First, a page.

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Monday, June 3, 2013

A Great Compensation Package

It is amazing what a couple of short television news stories can do for the awareness of a golf program at a pediatric hospital.  Following the stories done by Art Holliday with KSDK-TV 5 (NBC affiliate in St. Louis) and Martin Kilcoyne with Fox 2 (Fox affiliate in St. Louis) people from all over have been asking questions of me, my family members, friends, etc.  You would think that the questions would relate to the visits we had during the Senior PGA Championship from Chamions Tour Player Scott Simpson, PGA President Ted Bishop, PGA Vice-President Derek Sprague, and PGA Secretary Paul Levy.  However the questions have been more about the program in general, specifically how the kids are able to play golf and how am I compensated.

Scott Simpson giving Deontay tips while Kevin Corn and Lauri Tanner look on

The latter part of that last statement is what this post will focus on and those of you who have read the blog posts since the beginning can provide a quick answer:  I am not compensated financially for the weekly golf clinics at Ranken Jordan.  Neither are any of the other PGA Professionals who have provided instruction to the kids.  You want to know the funny thing?  None of us have ever even thought about being paid for doing what we do.  The rewards we get from working with the kids far outweigh what a paycheck could provide.  How many of you have been a part of anything where a 13 year old tells you they want to learn how to walk . . . and then you watch him take his first steps up to a putting green, sink a few putts, and then walk back to his wheelchair?  Or how many of you have ever had a mother crying on your shoulder as she thanks you for making her wheelchair bound son's dream of playing golf come true?  Maybe you have at least had a "sword fight" (using putters) as a way of convincing a 6 year old boy he really needed to go to therapy.  I could go on and on with examples like this.  Situations like this do not happen every week, but they do happen regularly.  Typically what we see that provides all the "compensation" we need is a huge smile when one of the kids hits a ball on the sweet spot and gets that special feeling all golfers long for.

When told that the instructors have never been paid a dime, nor will they be, most people are left in disbelief.  What they apparently don't get is that the reason we are doing this is because we know we are making a difference.  Maybe the difference will be that some of the kids will continue playing golf when the leave the hospital and our game will benefit accordingly.  Maybe the difference will be some of the kids will see improved strength, flexibility, coordination, balance, social interaction, and greater self-confidence.  Maybe the difference will be that some of the kids will see their bad day turned into a good day because of the time they got to spend playing golf.  Or just maybe the difference will be simply allowing these great kids to be kids for an hour each week.  Speaking from 2+ years of experience I can tell you the difference is all the above and then some.  Since starting the junior golf program at Ranken Jordan it has become obvious to me what a great healing tool golf is for these kids and that is really all that matters.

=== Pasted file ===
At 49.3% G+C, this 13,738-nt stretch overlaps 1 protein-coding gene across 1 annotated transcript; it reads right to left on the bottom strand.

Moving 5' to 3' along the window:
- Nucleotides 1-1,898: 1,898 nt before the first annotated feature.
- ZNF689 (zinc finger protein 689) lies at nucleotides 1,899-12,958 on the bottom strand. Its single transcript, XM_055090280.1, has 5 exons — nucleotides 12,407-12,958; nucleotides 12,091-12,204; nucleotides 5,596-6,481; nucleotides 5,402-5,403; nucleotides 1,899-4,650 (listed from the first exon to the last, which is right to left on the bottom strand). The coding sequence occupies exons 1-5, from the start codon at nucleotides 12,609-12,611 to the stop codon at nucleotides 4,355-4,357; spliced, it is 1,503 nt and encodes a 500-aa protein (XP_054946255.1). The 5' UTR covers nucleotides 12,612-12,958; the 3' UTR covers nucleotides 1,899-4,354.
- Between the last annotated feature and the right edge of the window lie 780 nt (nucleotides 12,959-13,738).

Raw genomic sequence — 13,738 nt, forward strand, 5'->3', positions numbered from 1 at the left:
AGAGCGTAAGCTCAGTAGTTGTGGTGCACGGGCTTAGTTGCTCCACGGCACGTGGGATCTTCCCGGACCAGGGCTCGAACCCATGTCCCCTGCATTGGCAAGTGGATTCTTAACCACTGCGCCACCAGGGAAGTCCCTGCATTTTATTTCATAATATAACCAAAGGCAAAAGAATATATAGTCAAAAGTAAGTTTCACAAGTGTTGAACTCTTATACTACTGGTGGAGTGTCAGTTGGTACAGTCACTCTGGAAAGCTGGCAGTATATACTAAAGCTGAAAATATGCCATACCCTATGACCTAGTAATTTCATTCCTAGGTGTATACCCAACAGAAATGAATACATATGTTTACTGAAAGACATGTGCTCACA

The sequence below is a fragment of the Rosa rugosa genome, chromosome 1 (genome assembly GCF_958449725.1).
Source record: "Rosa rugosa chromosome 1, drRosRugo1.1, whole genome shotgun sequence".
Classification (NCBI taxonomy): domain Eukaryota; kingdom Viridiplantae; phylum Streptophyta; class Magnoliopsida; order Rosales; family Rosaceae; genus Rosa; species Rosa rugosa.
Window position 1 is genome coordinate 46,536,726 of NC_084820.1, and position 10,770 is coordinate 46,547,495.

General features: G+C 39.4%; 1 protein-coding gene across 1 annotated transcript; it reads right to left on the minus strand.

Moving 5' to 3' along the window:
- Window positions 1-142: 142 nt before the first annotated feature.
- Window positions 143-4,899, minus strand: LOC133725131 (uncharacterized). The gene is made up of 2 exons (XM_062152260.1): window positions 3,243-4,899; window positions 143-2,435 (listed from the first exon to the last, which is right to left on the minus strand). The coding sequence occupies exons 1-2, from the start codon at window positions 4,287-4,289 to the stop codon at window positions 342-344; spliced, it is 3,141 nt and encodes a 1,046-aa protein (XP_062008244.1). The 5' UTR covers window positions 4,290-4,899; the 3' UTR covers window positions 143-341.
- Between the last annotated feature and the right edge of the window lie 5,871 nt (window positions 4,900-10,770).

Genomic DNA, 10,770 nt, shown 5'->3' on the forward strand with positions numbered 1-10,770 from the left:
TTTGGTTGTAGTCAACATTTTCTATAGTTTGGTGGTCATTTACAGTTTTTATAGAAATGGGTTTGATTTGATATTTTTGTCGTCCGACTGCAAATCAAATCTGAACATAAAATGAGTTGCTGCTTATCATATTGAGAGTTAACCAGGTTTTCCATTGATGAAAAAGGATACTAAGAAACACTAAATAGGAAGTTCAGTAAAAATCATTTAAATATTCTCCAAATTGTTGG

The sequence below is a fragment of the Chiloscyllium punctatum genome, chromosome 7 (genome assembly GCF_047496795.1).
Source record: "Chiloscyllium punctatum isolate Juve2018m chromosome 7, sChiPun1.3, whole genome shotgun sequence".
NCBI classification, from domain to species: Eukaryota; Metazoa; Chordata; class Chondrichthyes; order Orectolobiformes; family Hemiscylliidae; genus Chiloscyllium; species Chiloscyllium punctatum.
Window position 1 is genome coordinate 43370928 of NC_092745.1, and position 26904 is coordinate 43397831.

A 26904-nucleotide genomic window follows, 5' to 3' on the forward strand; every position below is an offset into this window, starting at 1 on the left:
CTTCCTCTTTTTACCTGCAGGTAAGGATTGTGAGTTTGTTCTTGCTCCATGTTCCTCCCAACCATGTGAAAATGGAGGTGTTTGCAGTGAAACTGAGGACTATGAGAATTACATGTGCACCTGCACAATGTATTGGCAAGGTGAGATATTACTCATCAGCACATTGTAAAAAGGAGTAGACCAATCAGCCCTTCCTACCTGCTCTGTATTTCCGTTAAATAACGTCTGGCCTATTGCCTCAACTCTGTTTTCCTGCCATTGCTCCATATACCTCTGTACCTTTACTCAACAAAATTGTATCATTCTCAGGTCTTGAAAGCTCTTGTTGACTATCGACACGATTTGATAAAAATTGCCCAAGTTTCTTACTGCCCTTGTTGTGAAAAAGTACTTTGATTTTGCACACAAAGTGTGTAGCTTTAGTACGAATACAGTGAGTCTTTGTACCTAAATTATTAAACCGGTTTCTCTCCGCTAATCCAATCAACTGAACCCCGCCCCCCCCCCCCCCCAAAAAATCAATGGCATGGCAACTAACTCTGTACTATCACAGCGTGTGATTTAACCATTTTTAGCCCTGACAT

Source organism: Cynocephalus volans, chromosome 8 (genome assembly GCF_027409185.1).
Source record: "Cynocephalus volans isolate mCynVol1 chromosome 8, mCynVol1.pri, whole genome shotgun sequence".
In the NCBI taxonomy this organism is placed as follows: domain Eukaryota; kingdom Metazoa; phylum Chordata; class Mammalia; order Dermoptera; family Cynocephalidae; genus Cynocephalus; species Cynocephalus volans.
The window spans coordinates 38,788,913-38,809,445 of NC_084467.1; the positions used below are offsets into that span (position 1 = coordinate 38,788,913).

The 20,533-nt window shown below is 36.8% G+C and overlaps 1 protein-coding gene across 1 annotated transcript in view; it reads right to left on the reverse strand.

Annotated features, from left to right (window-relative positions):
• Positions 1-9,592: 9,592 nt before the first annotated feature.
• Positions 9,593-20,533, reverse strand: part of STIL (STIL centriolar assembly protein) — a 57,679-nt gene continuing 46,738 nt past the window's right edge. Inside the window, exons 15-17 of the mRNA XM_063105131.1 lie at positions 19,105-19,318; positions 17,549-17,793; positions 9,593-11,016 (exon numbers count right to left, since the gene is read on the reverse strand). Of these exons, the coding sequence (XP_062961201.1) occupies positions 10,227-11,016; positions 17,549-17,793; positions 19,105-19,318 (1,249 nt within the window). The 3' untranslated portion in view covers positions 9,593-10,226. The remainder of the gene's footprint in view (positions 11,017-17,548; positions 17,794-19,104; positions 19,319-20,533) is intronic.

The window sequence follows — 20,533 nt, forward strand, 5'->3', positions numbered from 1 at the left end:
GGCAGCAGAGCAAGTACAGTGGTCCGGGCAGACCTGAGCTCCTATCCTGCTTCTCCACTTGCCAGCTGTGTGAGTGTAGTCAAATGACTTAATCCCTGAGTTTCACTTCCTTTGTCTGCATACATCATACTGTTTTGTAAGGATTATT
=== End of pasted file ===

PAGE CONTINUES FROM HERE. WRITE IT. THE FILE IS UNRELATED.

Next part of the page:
PGA Vice-President Derek Sprague helping Tyler get lined up

Imagine if you were in a hospital after being hit by a car, as the result of a stroke, or an issue with your lower body that leaves you confined to a wheelchair.  As adults many of you can put yourself in that place and begin to think about how you might deal with the situation.  Now imagine if that scenario happened during your youth while you were growing up.  Instead of going outside and playing with your friends during summer break you are going to therapy on a daily basis hoping that at some point you will be able to get out of your wheelchair for good.  Your dreams are the ones that many kids have of playing professional baseball or being a police officer.  How do you think you would deal with that situation?  I would expect your answer to be a bit different than how you would handle it as an adult.

Corey is already talking to his mom about how often he will practice his putting!

My role at Ranken Jordan, and the role of all the other PGA Professionals who help, is not to find the next Rory McIlroy or Natalie Gulbis.  We are there to provide an outlet for these great kids to simply be kids and see that they can be involved in a sport if they choose to.  As I mentioned, golf is a great recovery tool and our program is used that way in a lot of instances.  If what little time we spend there can brighten the day of any of the kids then we have had a very successful clinic.  Of course, I always enjoy hearing from the kids who have left the hospital and still continue to play golf.  But what I really cherish, and the reason why I go back every week, is to see the smiles and hear the kids say "this is fun!"

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